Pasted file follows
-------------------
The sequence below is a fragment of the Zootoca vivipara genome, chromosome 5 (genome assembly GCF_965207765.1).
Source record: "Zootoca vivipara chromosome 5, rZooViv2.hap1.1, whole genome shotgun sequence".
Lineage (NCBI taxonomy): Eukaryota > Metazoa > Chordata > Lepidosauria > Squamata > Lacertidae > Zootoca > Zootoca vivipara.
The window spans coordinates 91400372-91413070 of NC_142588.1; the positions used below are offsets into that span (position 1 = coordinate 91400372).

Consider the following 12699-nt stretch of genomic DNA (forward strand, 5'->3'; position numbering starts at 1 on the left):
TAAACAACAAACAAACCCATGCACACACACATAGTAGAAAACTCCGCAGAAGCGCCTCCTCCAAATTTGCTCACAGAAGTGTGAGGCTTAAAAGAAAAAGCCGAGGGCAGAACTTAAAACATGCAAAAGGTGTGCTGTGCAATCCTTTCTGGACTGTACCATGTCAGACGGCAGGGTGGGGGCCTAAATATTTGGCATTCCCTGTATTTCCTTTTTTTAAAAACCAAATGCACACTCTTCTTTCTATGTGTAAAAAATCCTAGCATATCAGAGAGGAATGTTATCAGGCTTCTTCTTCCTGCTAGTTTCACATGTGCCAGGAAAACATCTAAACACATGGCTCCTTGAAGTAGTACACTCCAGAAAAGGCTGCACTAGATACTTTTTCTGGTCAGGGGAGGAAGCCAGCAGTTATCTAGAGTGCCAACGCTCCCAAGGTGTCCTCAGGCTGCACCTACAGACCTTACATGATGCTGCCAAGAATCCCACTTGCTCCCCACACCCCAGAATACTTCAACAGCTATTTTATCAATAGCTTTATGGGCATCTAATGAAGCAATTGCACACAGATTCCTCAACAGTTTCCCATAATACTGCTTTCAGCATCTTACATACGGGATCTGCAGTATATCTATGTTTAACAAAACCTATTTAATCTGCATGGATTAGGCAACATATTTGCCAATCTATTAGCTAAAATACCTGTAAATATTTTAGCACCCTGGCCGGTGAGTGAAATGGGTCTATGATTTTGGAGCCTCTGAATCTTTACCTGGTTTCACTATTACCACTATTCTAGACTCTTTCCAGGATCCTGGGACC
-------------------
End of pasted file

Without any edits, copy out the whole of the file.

The sequence below is a fragment of the Zootoca vivipara genome, chromosome 5 (genome assembly GCF_965207765.1).
Source record: "Zootoca vivipara chromosome 5, rZooViv2.hap1.1, whole genome shotgun sequence".
Lineage (NCBI taxonomy): Eukaryota > Metazoa > Chordata > Lepidosauria > Squamata > Lacertidae > Zootoca > Zootoca vivipara.
The window spans coordinates 91400372-91413070 of NC_142588.1; the positions used below are offsets into that span (position 1 = coordinate 91400372).

Consider the following 12699-nt stretch of genomic DNA (forward strand, 5'->3'; position numbering starts at 1 on the left):
TAAACAACAAACAAACCCATGCACACACACATAGTAGAAAACTCCGCAGAAGCGCCTCCTCCAAATTTGCTCACAGAAGTGTGAGGCTTAAAAGAAAAAGCCGAGGGCAGAACTTAAAACATGCAAAAGGTGTGCTGTGCAATCCTTTCTGGACTGTACCATGTCAGACGGCAGGGTGGGGGCCTAAATATTTGGCATTCCCTGTATTTCCTTTTTTTAAAAACCAAATGCACACTCTTCTTTCTATGTGTAAAAAATCCTAGCATATCAGAGAGGAATGTTATCAGGCTTCTTCTTCCTGCTAGTTTCACATGTGCCAGGAAAACATCTAAACACATGGCTCCTTGAAGTAGTACACTCCAGAAAAGGCTGCACTAGATACTTTTTCTGGTCAGGGGAGGAAGCCAGCAGTTATCTAGAGTGCCAACGCTCCCAAGGTGTCCTCAGGCTGCACCTACAGACCTTACATGATGCTGCCAAGAATCCCACTTGCTCCCCACACCCCAGAATACTTCAACAGCTATTTTATCAATAGCTTTATGGGCATCTAATGAAGCAATTGCACACAGATTCCTCAACAGTTTCCCATAATACTGCTTTCAGCATCTTACATACGGGATCTGCAGTATATCTATGTTTAACAAAACCTATTTAATCTGCATGGATTAGGCAACATATTTGCCAATCTATTAGCTAAAATACCTGTAAATATTTTAGCACCCTGGCCGGTGAGTGAAATGGGTCTATGATTTTGGAGCCTCTGAATCTTTACCTGGTTTCACTATTACCACTATTCTAGACTCTTTCCAGGATCCTGGGACC